There are now many patents on copper precursor inks, including organometallic compounds, some liquid and others solid but usable in solution. As these compounds are not very volatile, they can be jetted onto a surface with minimal evaporative losses. Some have been designed to be "self-reducing", i.e. they decompose cleanly on gentle heating to copper metal and a volatile organic compound (such as an alkoxy amine) that is removed by evaporation, leaving a conductive copper film. Unfortunately, deposition of these compounds in an inert atmosphere may be necessary. A reducing agent in the atmosphere may be needed to facilitate clean removal of the organic ligand - a further complication.

Copper poisoning

Emanuel Sachs of Massachusetts Institute of Technology has been working to reduce the extent to which conductive patterns needed to carry away the electricity from solar cells can be less of a nuisance in blocking the sunlight. His company 1366 Technologies derives its name from the flux of sunlight that hits the earth's outer atmosphere - 1366 watts per square meter and an enormous amount of energy available to harness. One goal is to replace expensive silver conductor bus patterns with copper ones but he notes, "Unlike silver, copper poisons the performance of silicon PVs, so it will be crucial to include a low cost diffusion barrier that stops direct contact between the copper and the silicon."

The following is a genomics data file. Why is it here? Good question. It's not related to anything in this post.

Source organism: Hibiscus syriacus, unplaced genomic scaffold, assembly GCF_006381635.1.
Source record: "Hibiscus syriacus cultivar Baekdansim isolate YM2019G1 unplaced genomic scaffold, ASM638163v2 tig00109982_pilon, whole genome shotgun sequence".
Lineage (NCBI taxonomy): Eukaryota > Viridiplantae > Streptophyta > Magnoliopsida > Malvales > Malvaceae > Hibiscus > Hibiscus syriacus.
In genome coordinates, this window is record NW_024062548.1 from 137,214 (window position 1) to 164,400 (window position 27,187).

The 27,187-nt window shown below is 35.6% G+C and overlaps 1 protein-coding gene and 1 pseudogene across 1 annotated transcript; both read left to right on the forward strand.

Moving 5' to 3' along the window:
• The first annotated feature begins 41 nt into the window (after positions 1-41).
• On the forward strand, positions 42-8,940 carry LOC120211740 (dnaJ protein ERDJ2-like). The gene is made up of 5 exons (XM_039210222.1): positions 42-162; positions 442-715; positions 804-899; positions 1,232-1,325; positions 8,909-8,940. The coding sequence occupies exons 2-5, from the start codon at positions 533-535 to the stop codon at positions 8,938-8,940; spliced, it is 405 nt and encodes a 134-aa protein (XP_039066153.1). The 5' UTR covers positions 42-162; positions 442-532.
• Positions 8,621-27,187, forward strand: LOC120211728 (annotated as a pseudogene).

Copper oxidation

Another problem is oxidation. Copper all too readily creates insulating oxides on its surface making printing of copper conductor patterns a Pyrrhic victory when one is then faced with the same problems as those encountered with aluminum deposition, which proves practicable but brings big challenges of interconnection in its wake, because of its insulating oxide on the surface.